Strike the Root

  1. Column by Glen Allport.

    Exclusive to STR

    The Non-Aggression Principle is Incomplete Without the Kindness Imperative

    – 1 –
    The Foundations of Civil Society

    Kindness and non-aggression are the bedrock principles of civil society and of decent individual behavior: they are what allow and encourage every positive social form and institution. At this level, everything else is detail, distraction, trivia – or corruption.

    Kindness flows from a feeling of empathy for all life; empathy promotes kind behavior and strongly discourages cruelty. Empathy, and thus kindness, is most reliably created by a loving early life and (to become or remain widespread in a society) must be further supported by social structures and intellectual understanding. Because kindness stems from each individual's unique consciousness, attempting to coerce or otherwise “enforce” kindness only adds aggression to the situation and thus reduces kindness overall.

    The most important element here is feeling because without a widespread sense of empathy and compassion, kindness in a society diminishes. Intellect can enhance but not replace feeling where empathy and kindness are concerned.

    The Non-Aggression Principle is incomplete and endangered without the specific, named addition of kindness as a co-factor.

    – 2 –
    Yin and Yang

    Kindness is yin to non-aggression's yang: kindness and non-aggression are not merely connected but are different aspects of, and perspectives on, a larger whole. Kindness and non-aggression enlarge, strengthen, support, and clarify each other. Kindness compliments non-aggression by fostering emotional health and positive, proactive behaviors – both of which promote non-aggressive groups and societies. For its part, the Non-Aggression Principle opposes initiated violence and other unkind behavior among both individuals and groups; understanding of the NAP also exposes and chips away at the unkindness and destructiveness of the State.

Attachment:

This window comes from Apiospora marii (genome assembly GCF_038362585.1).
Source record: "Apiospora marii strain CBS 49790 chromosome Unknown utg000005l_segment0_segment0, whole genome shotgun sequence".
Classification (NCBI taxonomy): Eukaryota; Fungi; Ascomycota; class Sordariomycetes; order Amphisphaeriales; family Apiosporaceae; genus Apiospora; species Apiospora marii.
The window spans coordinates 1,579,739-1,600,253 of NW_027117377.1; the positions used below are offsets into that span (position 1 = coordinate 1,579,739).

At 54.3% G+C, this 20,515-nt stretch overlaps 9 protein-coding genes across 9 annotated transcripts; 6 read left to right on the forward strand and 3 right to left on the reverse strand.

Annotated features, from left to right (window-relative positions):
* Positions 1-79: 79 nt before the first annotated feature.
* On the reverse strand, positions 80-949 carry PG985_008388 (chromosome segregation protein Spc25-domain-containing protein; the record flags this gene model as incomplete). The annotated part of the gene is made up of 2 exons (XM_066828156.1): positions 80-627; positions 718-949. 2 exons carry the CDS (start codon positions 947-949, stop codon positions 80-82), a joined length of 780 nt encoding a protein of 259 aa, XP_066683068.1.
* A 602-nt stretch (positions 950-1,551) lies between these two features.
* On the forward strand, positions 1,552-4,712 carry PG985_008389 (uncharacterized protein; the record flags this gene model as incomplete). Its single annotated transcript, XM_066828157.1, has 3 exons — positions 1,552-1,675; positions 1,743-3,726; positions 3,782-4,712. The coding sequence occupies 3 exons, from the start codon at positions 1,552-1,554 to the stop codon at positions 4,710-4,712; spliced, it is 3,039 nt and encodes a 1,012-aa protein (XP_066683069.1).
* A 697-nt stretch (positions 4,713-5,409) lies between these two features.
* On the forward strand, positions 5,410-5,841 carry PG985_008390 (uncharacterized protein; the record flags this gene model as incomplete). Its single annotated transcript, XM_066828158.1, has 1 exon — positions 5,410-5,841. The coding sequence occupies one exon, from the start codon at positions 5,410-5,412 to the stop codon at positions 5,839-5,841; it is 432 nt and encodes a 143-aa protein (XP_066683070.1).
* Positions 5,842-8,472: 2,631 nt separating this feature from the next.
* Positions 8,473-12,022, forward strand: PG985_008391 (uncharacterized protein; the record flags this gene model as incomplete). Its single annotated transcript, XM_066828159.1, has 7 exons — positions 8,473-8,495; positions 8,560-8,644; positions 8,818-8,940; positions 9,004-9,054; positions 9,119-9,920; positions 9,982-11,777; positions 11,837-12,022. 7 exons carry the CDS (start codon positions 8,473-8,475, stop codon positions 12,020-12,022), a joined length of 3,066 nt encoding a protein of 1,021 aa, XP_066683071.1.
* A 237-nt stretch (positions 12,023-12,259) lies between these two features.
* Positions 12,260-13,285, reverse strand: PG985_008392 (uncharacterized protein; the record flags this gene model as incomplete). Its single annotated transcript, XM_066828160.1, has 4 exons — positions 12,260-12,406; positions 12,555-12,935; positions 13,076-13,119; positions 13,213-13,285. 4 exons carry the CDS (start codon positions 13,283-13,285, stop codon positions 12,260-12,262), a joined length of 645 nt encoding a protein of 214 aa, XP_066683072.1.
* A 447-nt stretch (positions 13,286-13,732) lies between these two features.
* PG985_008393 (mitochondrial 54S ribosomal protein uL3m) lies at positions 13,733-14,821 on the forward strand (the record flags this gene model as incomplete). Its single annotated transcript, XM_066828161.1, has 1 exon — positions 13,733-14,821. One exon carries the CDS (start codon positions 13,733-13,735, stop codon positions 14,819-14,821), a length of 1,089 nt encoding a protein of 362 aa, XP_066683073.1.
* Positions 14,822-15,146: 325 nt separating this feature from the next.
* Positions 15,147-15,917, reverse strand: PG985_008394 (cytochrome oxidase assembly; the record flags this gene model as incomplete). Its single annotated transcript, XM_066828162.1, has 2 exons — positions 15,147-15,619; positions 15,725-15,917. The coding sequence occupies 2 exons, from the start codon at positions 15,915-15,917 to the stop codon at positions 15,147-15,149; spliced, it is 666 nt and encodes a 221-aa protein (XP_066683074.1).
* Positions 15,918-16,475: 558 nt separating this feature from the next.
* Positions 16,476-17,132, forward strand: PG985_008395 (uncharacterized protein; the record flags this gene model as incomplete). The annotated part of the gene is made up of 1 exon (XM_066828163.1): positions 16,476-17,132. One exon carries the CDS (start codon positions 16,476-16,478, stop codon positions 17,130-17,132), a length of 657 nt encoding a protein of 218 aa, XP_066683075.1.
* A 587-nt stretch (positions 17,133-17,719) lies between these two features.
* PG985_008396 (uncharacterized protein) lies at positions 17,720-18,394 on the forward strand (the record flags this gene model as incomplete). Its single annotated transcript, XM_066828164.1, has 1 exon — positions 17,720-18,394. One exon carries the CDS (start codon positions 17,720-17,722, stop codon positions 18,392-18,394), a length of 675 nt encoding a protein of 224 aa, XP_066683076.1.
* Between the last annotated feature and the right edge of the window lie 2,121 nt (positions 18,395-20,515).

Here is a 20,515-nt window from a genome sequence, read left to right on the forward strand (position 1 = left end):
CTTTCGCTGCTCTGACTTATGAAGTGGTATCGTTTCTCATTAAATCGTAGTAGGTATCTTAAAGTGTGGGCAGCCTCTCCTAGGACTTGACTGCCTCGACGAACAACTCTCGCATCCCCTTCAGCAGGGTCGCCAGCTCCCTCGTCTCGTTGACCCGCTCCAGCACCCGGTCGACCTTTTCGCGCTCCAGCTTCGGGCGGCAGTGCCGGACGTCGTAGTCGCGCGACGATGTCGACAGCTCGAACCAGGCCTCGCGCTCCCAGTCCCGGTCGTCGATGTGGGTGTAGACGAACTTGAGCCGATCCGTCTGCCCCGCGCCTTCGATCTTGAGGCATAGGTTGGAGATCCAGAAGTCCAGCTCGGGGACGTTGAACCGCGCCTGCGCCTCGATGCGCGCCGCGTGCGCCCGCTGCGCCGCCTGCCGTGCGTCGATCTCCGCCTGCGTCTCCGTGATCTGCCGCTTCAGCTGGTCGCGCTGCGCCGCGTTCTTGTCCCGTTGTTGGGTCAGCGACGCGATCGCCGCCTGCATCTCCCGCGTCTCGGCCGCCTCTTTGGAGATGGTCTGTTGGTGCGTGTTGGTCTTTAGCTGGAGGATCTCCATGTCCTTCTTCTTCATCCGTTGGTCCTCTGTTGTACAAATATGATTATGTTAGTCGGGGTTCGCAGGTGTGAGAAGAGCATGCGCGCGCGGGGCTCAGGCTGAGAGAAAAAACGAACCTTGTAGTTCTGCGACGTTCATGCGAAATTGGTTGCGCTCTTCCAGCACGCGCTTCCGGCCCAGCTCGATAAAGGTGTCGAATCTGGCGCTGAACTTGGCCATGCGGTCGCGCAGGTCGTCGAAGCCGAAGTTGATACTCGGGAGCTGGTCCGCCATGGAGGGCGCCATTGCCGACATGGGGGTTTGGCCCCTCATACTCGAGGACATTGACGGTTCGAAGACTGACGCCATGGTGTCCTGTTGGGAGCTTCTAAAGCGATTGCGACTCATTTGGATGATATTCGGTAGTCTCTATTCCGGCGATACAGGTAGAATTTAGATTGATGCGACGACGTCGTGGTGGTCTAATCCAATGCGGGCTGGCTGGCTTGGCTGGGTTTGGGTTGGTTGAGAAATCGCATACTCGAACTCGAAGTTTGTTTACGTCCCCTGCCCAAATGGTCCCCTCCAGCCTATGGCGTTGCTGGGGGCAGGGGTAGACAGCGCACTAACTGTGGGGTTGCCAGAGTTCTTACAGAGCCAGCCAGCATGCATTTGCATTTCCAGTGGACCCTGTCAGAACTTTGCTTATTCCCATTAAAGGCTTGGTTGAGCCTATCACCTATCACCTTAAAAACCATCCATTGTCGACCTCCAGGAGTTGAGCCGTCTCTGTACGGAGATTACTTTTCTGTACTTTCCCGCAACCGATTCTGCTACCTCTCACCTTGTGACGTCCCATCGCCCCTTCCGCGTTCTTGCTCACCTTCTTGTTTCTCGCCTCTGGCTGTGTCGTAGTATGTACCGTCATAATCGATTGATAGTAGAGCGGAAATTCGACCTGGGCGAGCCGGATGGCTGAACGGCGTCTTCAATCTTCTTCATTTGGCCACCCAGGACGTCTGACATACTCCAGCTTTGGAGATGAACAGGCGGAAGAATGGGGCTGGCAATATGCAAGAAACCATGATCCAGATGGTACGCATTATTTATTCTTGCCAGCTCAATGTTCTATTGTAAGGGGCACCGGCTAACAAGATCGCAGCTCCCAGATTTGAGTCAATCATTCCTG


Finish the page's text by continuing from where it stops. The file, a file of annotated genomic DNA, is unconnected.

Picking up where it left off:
Unfortunately, one can be empathic and kind personally while supporting State aggression in the mistaken belief that kindness can be fostered by aggression. Our hunter-gatherer core has difficulty separating the State from the family; the faraway King or President from the Parent; arbitrary and often corrupt political Law from generally sensible family or village rules. A focus on both kindness and non-aggression can help us understand what our instincts do not.

    The clear need for something more than a lack of aggression creates common and often valid objections to the NAP. A related objection is that the NAP is sometimes at odds with sensible and correct behavior. For example, using coercion to, for instance, pull a child back from walking unawares into an oncoming car is right despite the aggressive action – because the life-saving kindness outweighs the brief, minor act of coercion. Clearly, the NAP is both incomplete and sometimes wrong – on its own. Only with the Kindness Imperative added does the NAP really make sense; we need more than the mere lack of aggression for healthy individual lives and for workable, healthy societies.

    – 3 –
    The State Destroys Kindness by Adding Ever-More Aggression